The old adage You can’t teach an old dog new tricks most certainly should be modified to suit my two venerable senior cats. In a bizarre fit of creativity I did the unthinkably German thing and got my scissors and glue out and began to basteln, which you all know I detest. The link I just shared is something I have to laugh at now after four years of living in Germany. In it I stipulate that there are two things I refuse to do while living here, namely make jam and do arts and crafts. So what am I doing three days after making my first batch of strawberry jam? Ha! Yes, arts and crafts. So here I am eating humble pie on a Monday…
Let me say that although I am very good at arts and crafts, can handle tools for minor plumbing and carpentry, I don’t do any of it for pleasure – it remains strictly utilitarian. Well, in many cases out of love and affection for the recipient or end-user as well. In this case I thought I was doing Cherry and Lolita a favour.
Pinterest and Instagram are the most godawful time wasters but I have to admit they do dish out some pretty good ideas from time to time. That’s where I got the idea of a puzzle board for my cats to make them work a little harder for their treats. Keep in mind that these are two (and too) old rescue cats that have eluded the concept of playtime. They are just coming around to understanding cuddles and embracing the idea that it’s OK to ask for cuddle time, and be vocal about it. My heart breaks each time they look at me with hesitant and shy eyes, incredibly insecure about what they are asking, and terrified of being rejected.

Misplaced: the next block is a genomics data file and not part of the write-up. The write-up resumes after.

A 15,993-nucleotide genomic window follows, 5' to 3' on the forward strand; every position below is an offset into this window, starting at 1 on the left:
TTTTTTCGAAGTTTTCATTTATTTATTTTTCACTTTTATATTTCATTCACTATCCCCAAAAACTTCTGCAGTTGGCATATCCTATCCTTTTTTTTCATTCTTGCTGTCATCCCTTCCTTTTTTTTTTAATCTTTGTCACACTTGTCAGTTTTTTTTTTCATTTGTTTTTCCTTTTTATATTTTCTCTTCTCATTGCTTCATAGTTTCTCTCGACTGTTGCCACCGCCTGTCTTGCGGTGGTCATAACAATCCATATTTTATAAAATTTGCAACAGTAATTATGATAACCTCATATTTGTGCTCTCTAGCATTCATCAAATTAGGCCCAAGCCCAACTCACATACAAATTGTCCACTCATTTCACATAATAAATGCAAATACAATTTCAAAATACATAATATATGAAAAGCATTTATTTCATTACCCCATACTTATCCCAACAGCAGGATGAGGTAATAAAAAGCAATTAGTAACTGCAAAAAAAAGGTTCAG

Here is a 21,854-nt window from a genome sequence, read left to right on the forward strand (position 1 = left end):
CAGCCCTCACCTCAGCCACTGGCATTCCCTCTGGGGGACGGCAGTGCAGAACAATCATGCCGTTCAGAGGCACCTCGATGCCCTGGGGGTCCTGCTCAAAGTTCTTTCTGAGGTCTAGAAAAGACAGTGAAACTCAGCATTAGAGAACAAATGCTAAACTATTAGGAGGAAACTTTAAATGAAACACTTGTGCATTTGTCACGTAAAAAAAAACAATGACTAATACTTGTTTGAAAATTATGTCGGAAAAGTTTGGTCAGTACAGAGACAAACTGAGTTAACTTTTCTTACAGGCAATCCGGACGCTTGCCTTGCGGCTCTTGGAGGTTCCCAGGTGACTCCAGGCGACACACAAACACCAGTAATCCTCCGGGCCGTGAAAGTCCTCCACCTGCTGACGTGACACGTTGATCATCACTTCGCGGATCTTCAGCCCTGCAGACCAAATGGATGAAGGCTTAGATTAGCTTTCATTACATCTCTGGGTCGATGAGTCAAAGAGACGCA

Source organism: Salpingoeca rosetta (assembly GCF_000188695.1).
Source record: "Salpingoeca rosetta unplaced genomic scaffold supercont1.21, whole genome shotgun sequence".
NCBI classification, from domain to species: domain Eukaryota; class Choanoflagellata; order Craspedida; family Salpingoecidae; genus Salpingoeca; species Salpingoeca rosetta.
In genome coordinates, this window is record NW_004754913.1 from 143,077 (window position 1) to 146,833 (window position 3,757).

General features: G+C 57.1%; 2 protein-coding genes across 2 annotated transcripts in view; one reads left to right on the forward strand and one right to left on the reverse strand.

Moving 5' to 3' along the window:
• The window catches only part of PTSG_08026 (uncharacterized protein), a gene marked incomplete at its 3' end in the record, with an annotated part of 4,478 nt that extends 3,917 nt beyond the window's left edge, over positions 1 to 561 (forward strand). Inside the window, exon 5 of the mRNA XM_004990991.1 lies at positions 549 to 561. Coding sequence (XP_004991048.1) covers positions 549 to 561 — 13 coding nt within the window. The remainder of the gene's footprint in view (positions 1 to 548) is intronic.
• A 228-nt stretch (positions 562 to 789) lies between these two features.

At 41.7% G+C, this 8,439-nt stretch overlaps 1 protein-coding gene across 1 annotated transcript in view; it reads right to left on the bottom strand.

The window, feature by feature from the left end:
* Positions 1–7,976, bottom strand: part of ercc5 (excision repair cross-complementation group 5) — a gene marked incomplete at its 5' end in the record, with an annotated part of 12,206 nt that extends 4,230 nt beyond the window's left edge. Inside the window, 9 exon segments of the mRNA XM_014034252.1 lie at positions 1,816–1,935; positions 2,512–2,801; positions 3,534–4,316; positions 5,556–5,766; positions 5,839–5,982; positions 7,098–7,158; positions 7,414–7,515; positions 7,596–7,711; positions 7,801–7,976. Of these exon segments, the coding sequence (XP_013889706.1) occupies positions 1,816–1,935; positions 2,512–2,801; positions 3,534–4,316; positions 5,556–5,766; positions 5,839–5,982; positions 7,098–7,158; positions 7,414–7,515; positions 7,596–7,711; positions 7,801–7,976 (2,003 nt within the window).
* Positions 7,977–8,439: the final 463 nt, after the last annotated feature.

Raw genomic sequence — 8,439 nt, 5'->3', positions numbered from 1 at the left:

You can buy a fancy schmansy puzzle board online that was probably designed by animal psychologists and marketing geniuses, spend a fortune on it and have the cat reject it. Or you can take assorted household items and transform them all in a kitty treat obstacle course that will still be rejected, but at least you don’t feel bad about spending the money.
I began with the two leftover strawberry crates from the jam last week. It’ was a good thing I hadn’t gotten around to disposing them yet, so they were put to good use. Then I cut up an empty roll of paper towels and an empty egg carton. Note, you can use the exact same items to create a seeding station, but I will do that next week… watch this space.
Then fill it up with dry food and kitty treats
Voila! The puzzle board is ready. Looked simple enough for the very uncomplicated minds of my old ladies. The question was whether it would be understood and accepted. They are both very greedy for treats and could live on them given the chance. Puzzles, however, seem to be from a dimension they have never ventured into.
I placed the board in the middle of the living room and waited for my first customer.
Cherry smelled the treats immediately and came around to inspect.
Then came Grandmother Loli, completely oblivious and caught up in her dementia… she looked right past it.
Box? What box?
Why is this here? I might trip over it
A few minutes later she returned, having forgotten the box’s existence. This time she used up all her grey matter to focus and concentrate – for a grand total of 45 seconds. She determined there were treats somewhere close by…
Ooooh, here’s something new
Uh, why are the bowls so weird?
How do I reach them with my tongue?
What am I doing here?
What planet am I on?
Oh, my pillow is over there
About an hour later they ladies tried to confront the beast again, putting their heads together. It was a comedy of snorts and errors.
Crap, this is rocket science
What do we do now?
I can smell the treats
Me too but how do we get them?
I guess we tell Mom exactly how we feel.
It never occurred to either of them to use their paws. They completely ignored the board today and keep giving me a dirty look each time they pass it and smell the treats.